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The Drawbacks of Construction Contracts

December 23, 2015 by · Leave a Comment 

The-Drawbacks-of-Construction-ContractsConstruction contracts have become increasingly difficult over the years. With contracts at times containing over 400 pages of placed responsibilities, not to mention, terms and conditions, owners and contractors are forced to manage risks on an entirely new scale. Because the industry is a complex setting, it shouldn’t come as a surprise that construction delay claims are as common as they are. Owners and contractors continue to rely on legalistic strategies to control and manage the numerous risks associated with the project.

Time is Money

There are some serious drawbacks to disputing resolutions with one of them being money. Contrary to common belief, disputants choosing arbitration over litigation will not save as much money as they expect to. Regardless of the outcome, money will still be a major factor when it comes to the entire process. An alternative disputing technique that has been becoming more popular is construction mediation. Known to be a voluntary process that avoids the court, a third party mediator is hired to assist both parties in finding a settlement.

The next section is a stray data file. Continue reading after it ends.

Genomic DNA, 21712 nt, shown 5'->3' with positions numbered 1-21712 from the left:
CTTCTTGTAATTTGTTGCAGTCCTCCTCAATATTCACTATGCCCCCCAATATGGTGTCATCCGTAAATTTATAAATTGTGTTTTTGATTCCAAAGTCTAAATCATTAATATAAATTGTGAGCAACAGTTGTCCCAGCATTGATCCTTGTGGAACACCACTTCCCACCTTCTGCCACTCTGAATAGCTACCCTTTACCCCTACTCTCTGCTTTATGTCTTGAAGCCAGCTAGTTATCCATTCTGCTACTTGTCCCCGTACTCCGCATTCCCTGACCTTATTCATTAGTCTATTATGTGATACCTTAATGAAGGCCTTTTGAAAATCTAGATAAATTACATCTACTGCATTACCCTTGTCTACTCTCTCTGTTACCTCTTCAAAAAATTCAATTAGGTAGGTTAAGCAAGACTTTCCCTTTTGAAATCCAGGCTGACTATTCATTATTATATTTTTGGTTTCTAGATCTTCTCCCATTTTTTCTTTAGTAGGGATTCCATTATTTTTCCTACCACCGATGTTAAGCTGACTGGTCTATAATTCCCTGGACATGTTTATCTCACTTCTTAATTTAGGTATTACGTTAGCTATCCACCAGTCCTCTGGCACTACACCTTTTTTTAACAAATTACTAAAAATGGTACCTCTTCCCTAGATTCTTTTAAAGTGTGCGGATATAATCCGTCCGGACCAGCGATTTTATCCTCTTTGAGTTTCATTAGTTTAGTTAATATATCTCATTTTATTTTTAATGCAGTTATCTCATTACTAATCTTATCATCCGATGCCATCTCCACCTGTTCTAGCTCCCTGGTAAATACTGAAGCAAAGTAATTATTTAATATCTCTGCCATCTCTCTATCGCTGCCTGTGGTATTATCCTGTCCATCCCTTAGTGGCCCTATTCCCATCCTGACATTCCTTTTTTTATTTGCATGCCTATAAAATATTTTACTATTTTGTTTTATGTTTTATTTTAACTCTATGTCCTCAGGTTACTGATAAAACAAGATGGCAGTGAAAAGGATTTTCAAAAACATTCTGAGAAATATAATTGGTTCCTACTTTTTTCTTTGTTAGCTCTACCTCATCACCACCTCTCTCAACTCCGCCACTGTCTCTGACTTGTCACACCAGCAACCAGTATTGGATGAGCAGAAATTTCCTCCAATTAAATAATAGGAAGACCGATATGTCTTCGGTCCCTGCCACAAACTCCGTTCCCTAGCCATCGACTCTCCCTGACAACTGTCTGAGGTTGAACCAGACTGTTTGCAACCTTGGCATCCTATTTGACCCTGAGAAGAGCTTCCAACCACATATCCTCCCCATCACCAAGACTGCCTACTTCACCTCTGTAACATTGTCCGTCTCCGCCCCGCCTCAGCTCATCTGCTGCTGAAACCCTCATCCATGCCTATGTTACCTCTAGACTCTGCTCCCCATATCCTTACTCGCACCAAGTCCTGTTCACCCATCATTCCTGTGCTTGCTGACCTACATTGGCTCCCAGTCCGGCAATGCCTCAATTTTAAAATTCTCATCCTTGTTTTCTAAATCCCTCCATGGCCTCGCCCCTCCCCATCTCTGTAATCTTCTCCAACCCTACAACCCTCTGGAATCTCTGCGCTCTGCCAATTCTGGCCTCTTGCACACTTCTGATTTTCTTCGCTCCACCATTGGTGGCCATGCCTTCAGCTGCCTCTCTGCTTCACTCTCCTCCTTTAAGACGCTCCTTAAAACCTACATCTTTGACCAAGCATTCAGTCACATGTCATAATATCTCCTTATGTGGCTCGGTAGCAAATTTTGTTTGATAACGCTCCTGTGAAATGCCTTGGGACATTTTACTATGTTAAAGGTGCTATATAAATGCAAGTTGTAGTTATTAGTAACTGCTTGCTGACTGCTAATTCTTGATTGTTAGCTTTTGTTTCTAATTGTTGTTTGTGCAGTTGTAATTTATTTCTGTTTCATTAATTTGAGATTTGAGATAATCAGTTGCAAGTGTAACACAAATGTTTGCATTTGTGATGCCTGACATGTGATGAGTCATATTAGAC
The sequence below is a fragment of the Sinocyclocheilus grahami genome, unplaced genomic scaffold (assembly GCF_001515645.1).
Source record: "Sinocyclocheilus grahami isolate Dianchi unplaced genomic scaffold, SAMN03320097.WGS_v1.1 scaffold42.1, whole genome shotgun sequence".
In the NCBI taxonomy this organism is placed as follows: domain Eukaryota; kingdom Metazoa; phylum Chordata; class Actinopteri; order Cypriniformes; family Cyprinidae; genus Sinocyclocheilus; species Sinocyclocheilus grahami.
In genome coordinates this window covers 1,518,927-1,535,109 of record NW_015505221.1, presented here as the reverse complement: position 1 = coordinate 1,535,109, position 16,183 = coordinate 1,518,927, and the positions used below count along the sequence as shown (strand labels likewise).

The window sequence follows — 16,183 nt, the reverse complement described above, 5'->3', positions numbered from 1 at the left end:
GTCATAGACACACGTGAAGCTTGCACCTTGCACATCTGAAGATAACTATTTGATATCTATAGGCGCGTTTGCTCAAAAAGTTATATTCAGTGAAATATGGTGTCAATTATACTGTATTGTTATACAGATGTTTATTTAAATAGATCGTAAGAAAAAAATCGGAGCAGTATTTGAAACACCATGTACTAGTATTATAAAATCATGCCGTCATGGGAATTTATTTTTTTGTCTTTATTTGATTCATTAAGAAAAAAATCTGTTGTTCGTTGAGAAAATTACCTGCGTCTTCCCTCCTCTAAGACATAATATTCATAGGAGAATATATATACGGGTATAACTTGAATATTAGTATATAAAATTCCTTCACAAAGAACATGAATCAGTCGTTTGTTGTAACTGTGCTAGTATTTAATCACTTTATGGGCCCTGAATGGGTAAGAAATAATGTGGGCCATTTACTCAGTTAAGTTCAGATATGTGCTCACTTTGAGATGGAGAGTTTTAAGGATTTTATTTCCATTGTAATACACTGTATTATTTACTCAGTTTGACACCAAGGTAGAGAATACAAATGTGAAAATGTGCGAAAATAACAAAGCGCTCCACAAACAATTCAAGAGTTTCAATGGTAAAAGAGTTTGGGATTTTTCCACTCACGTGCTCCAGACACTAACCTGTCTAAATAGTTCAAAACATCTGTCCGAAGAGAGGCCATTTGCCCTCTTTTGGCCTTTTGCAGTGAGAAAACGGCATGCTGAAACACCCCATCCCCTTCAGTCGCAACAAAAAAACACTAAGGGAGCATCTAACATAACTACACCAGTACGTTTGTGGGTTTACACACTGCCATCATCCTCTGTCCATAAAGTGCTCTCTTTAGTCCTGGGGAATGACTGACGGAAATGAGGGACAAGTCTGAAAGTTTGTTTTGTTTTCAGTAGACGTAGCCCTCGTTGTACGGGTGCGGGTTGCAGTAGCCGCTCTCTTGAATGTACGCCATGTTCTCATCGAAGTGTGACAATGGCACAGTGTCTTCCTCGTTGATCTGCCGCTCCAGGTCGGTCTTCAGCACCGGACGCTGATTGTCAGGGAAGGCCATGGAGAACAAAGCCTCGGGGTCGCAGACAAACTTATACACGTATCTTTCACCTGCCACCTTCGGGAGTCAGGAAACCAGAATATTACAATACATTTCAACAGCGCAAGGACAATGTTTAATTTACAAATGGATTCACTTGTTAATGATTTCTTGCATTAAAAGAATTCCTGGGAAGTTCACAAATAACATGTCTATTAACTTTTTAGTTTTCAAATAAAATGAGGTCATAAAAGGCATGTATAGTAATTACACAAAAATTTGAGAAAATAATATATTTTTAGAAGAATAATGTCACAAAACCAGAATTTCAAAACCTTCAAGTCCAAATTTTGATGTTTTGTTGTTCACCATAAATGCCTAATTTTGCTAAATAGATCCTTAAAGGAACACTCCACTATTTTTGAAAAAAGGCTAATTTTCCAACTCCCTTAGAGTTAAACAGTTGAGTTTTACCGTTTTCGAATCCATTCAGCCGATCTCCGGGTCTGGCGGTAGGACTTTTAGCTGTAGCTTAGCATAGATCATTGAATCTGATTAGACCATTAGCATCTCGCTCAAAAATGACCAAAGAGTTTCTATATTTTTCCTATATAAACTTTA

The Pros of Mediation

One of the benefits of mediation is that there is risk and cost control associated with the entire process. The disputants are the ones that are in control of the entire process, from discussion to negotiation. It’s important that these matters are resolved by both parties rather than someone else as both cost and risk control substantially increase when the latter is not achieved. In the process of mediation, both parties can agree on a mutually beneficial scenario so that no one party has to lose.

Bio: Lyle Charles, of Lyle Charles Consulting, is a steel fabrication expert, structural steel expert, and business consulting with over 40 years in the construction industry.

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